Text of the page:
Palinkas said she would participate in a working group if one is assembled.

“You have to weigh all the costs and benefits. ... We might be contributing to an ecological imbalance by overprotecting animals.”

— Ashleigh Palinkas

Congress passed the Marine Mammal Protection Act in response to “increasing concerns among scientists and the public that significant declines in some species of marine mammals were caused by human activities,” according to NOAA.

The law established a national policy to prevent marine mammal species and population stocks from declining beyond the point where they could be significant functioning elements of their ecosystems, NOAA says.

NOAA Fisheries, the U.S. Fish and Wildlife Service and the Marine Mammal Commission share responsibility for implementing MMPA.

La Jolla Parks & Beaches will revisit the issue and possibly assemble the working group in coming months.

Other LJP&B news

Priorities list: The board voted to endorse a list created by the leaders of four local planning groups for capital improvement projects they would like the city of San Diego to execute, making LJP&B the first applicable group to do so.

Also like last year, resurfacing the La Jolla Shores boardwalk is a close second among requests the groups intend to submit to the city of San Diego.

July 22, 2023

In the past, the community groups would submit separate lists and the city would pick one or two projects based on priorities and funding availability. Looking to present a united front, representatives of LJP&B, the La Jolla Community Planning Association, La Jolla Shores Association and Bird Rock Community Council got together to produce a list of requests. The groups will vote on this year’s list at their respective monthly meetings before submitting it to the city.

Widening and rebuilding the sidewalk in Scripps Park next to Coast Boulevard is the No. 1 item on the list. “It’s a huge capital request and a big project, but it is of huge importance to the whole community,” Evans said.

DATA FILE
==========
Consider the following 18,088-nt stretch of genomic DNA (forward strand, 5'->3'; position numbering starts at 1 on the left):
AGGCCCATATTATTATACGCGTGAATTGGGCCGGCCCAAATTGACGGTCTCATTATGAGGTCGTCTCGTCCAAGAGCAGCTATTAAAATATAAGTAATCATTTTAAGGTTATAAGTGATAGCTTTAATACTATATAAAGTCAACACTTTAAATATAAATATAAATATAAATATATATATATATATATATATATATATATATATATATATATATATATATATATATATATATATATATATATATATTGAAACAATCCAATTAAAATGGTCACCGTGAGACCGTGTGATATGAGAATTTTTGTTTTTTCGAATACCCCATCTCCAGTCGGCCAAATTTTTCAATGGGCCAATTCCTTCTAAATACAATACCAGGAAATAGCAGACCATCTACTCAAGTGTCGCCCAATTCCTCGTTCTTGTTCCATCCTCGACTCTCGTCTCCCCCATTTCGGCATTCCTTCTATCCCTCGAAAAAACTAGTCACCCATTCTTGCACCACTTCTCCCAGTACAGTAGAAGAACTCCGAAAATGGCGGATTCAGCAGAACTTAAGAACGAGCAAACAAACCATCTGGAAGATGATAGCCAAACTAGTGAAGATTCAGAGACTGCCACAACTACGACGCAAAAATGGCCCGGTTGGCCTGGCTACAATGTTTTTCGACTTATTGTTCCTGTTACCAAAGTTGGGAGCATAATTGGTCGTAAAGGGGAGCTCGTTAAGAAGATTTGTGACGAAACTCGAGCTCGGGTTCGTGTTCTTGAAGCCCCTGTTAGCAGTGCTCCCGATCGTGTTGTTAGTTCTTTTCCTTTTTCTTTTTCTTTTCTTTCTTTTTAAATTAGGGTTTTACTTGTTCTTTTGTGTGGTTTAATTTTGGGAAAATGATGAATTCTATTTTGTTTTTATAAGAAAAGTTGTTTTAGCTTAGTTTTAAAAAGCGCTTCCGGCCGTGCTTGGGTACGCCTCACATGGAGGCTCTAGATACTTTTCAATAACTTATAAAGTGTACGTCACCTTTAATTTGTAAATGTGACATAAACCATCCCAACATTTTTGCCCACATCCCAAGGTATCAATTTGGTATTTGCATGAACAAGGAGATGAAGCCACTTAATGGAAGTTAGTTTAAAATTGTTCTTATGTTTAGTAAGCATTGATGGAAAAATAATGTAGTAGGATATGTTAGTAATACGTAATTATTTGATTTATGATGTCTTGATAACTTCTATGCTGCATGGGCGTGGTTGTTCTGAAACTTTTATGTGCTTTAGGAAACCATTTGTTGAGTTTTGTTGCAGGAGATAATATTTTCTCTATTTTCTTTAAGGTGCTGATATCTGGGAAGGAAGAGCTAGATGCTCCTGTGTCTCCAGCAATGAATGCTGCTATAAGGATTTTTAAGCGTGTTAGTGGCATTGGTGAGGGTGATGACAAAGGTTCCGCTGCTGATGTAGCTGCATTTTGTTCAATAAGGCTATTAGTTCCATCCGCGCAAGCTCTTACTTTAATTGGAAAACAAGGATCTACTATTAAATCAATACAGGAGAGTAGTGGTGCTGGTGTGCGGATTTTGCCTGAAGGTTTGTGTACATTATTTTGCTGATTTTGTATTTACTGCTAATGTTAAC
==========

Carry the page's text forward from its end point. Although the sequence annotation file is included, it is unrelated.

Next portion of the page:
A close second on the list is resurfacing the La Jolla Shores boardwalk and replacing crumbling walls.

Whale View Point working group: After years of dormancy, the Whale View Point working group is being revived to put in post-and-chain barriers on the south side of Whale View Point, a short stretch of shoreline parks along Coast Boulevard South where there currently are sea lavender and saltbush.

The current rope-and-stakes barriers “have been there for quite some time and the intent was for them to be temporary,” said working group leader Ann Dynes. “So while we benefited from their longevity … which has helped a lot, I am going to try to initiate something new.”

Dynes said she is getting cost estimates, renderings and a project charter with an outline of the scope of work for the group to review and approve.

Past Whale View Point projects have put native vegetation and new benches in the area.

Next meetings: The LJP&B board typically does not meet in August, but given ongoing projects and issues the board is working on, it decided to continue to assemble. Thus, the next meeting will be at 4 p.m. Monday, Aug. 28, at the La Jolla/Riford Library, 7555 Draper Ave. The following month, the board will meet at 4 p.m. Monday, Sept. 18, at the library — a week earlier than usual in light of the Yom Kippur holiday. Learn more at ◆